In This Review

African Independence: The First Twenty-Five Years
African Independence: The First Twenty-Five Years
Edited by Gwendolen M. Carter and Patrick O'Meara
Indiana University Press, 1985, 364 pp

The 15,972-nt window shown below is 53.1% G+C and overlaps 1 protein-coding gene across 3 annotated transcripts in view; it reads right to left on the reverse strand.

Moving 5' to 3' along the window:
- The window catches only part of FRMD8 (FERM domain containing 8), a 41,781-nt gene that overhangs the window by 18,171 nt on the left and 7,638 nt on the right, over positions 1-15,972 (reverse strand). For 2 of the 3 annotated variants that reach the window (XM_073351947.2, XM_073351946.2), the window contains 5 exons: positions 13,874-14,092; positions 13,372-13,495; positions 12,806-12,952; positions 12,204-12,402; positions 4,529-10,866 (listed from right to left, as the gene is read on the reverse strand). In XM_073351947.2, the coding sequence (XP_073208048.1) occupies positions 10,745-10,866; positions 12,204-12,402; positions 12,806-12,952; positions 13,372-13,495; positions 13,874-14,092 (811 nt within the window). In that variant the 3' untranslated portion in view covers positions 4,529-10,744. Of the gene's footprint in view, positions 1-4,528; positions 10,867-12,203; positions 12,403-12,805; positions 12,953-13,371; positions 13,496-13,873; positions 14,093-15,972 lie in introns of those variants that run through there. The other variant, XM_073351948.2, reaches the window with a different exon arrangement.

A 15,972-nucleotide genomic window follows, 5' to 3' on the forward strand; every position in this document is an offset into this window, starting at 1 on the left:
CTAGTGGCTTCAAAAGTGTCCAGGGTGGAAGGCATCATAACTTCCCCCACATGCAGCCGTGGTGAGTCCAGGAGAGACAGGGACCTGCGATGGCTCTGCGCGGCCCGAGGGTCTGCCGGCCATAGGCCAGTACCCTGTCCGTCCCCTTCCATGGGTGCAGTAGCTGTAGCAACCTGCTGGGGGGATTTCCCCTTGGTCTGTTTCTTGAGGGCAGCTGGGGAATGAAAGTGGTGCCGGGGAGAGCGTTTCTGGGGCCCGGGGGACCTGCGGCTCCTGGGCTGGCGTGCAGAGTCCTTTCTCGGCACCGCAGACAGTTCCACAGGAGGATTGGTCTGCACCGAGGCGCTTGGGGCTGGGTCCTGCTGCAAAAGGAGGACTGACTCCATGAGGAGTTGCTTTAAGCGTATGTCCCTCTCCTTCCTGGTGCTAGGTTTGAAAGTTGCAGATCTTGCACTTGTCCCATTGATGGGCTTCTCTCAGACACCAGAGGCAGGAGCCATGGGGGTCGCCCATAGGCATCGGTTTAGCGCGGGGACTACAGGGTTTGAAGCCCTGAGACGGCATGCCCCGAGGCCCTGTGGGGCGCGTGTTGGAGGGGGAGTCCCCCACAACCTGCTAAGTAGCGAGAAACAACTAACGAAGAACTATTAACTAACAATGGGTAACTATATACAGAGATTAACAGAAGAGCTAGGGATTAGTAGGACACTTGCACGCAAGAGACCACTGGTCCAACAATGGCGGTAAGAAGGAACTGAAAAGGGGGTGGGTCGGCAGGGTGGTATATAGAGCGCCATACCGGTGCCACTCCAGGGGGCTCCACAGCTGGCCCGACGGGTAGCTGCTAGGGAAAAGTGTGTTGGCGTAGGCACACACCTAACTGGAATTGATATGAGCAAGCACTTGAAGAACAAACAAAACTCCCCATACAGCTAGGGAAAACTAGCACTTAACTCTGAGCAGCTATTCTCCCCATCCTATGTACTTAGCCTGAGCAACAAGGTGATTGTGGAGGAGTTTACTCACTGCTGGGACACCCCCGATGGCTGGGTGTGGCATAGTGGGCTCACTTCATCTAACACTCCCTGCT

This ambitious overview of independent Africa's first two and a half decades fittingly marks a culminating point of African specialist Gwendolen Carter's impressive career as teacher and writer. A brilliant array of colleagues, including Richard Sklar, Donald McHenry, Robert Jackson and Carl Rosberg, Crawford Young, John Saul and Immanuel Wallerstein sum up predominant political, economic and intellectual trends. Despite their significant differences in approach and ideology, the prevailing tone is wariness: few grand theories of how Africa can, should or will develop have survived the last 25 years in credible form. This moment may provide a great opportunity: while Western intellectuals are baffled, perhaps Africans may pick up the ball and run for real self-reliance.